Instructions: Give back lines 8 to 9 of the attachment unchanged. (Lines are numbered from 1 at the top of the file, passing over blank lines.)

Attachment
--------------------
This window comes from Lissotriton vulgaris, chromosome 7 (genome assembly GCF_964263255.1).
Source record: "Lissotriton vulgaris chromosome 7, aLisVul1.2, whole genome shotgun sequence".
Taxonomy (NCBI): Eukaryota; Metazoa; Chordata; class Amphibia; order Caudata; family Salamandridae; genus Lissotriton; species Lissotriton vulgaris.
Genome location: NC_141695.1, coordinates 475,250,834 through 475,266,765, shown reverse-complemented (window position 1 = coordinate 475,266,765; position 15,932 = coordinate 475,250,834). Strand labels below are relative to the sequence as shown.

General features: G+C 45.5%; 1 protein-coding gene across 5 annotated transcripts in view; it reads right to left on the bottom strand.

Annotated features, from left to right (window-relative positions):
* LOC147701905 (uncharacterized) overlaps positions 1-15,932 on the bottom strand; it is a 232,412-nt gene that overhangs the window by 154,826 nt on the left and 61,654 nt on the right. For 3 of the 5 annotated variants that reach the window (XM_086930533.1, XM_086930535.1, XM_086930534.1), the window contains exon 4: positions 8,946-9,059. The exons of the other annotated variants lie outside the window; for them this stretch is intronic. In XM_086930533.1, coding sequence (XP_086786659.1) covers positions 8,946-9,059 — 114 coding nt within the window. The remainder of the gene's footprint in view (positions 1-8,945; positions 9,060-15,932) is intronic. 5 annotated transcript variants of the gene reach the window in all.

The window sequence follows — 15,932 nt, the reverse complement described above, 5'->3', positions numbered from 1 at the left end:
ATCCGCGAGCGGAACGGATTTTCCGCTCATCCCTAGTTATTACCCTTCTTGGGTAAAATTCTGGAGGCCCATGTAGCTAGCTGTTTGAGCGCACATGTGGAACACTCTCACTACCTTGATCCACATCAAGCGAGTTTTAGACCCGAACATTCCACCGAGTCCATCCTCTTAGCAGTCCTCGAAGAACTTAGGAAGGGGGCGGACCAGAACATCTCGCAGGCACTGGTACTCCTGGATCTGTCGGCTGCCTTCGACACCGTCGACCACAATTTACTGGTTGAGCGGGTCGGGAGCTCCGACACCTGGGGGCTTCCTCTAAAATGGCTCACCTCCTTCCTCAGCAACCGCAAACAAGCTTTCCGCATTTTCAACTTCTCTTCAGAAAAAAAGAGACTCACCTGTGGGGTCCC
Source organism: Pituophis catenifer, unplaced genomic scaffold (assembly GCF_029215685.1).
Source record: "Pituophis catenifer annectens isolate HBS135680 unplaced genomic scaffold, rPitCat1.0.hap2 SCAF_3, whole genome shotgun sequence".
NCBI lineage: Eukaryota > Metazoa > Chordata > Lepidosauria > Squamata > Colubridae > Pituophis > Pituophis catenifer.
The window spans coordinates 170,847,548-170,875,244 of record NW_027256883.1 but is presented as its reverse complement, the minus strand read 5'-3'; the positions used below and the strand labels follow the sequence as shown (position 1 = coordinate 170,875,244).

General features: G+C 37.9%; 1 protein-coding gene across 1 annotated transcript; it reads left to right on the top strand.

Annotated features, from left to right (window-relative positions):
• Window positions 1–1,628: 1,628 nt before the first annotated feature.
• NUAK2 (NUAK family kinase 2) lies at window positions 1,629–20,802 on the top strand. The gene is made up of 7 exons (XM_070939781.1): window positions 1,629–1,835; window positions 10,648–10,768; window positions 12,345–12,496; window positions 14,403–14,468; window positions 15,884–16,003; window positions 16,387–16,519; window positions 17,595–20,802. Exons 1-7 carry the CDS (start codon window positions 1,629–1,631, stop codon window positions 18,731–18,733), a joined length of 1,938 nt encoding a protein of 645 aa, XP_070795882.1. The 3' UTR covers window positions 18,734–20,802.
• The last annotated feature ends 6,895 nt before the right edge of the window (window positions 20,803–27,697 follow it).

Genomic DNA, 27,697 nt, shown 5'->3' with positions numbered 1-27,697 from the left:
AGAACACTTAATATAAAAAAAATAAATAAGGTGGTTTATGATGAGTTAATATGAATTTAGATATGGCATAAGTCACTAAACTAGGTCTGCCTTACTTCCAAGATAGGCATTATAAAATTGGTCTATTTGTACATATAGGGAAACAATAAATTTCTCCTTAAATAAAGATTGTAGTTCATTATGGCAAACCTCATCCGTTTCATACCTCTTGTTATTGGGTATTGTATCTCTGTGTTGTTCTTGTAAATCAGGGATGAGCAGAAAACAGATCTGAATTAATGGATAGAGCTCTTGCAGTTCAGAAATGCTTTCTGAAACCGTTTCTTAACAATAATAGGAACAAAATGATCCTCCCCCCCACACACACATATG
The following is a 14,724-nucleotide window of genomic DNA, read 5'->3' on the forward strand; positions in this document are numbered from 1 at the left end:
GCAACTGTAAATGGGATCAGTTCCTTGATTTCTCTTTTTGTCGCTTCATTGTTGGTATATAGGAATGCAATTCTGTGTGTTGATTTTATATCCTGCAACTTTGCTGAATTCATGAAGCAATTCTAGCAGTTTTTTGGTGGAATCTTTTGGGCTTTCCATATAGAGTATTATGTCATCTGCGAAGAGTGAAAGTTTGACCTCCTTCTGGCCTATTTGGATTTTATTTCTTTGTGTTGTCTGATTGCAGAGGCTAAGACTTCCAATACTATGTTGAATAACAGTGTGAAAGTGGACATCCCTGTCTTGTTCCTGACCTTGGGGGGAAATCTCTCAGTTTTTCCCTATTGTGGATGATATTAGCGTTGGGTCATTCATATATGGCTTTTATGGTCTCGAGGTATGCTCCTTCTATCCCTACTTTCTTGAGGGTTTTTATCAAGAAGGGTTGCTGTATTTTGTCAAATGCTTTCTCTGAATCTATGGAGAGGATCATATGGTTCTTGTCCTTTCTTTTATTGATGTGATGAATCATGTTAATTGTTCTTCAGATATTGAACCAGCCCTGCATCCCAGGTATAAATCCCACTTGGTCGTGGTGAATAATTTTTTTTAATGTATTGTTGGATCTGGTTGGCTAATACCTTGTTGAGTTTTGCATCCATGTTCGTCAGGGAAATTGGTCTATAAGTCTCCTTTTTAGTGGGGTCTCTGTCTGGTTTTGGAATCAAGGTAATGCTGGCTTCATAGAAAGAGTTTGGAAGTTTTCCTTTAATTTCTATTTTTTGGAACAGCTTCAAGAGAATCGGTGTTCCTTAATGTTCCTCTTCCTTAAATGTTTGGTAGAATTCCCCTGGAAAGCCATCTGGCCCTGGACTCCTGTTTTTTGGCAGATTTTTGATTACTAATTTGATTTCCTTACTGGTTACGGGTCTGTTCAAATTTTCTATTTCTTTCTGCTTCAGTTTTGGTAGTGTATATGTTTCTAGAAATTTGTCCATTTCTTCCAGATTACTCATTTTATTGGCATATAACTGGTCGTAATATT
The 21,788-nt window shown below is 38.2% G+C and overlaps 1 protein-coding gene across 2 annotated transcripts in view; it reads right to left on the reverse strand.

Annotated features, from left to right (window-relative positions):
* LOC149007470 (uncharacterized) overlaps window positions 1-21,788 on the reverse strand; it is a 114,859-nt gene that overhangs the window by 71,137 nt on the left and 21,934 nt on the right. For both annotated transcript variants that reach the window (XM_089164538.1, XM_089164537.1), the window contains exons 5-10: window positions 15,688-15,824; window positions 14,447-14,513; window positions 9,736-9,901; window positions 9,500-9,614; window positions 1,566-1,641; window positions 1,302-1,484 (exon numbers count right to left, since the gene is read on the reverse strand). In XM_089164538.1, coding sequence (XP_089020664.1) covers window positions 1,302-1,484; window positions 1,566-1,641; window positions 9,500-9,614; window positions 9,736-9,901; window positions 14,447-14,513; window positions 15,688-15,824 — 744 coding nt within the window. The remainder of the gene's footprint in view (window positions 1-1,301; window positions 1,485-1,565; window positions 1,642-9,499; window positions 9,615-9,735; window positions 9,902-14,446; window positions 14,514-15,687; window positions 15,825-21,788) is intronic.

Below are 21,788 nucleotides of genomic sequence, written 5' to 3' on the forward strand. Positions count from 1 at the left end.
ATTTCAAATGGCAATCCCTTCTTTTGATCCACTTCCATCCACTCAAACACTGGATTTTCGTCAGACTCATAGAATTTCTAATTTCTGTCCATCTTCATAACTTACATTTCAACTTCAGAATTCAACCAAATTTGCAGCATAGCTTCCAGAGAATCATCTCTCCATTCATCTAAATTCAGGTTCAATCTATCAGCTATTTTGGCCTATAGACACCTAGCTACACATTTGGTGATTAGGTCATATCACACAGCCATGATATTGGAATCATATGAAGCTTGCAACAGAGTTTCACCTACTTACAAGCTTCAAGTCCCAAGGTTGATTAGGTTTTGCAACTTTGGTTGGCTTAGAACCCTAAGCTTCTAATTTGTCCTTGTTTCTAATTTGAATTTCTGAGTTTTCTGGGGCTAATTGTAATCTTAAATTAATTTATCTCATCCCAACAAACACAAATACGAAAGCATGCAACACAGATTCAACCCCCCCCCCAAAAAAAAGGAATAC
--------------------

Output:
The window sequence follows — 15,932 nt, the reverse complement described above, 5'->3', positions numbered from 1 at the left end:
ATCCGCGAGCGGAACGGATTTTCCGCTCATCCCTAGTTATTACCCTTCTTGGGTAAAATTCTGGAGGCCCATGTAGCTAGCTGTTTGAGCGCACATGTGGAACACTCTCACTACCTTGATCCACATCAAGCGAGTTTTAGACCCGAACATTCCACCGAGTCCATCCTCTTAGCAGTCCTCGAAGAACTTAGGAAGGGGGCGGACCAGAACATCTCGCAGGCACTGGTACTCCTGGATCTGTCGGCTGCCTTCGACACCGTCGACCACAATTTACTGGTTGAGCGGGTCGGGAGCTCCGACACCTGGGGGCTTCCTCTAAAATGGCTCACCTCCTTCCTCAGCAACCGCAAACAAGCTTTCCGCATTTTCAACTTCTCTTCAGAAAAAAAGAGACTCACCTGTGGGGTCCC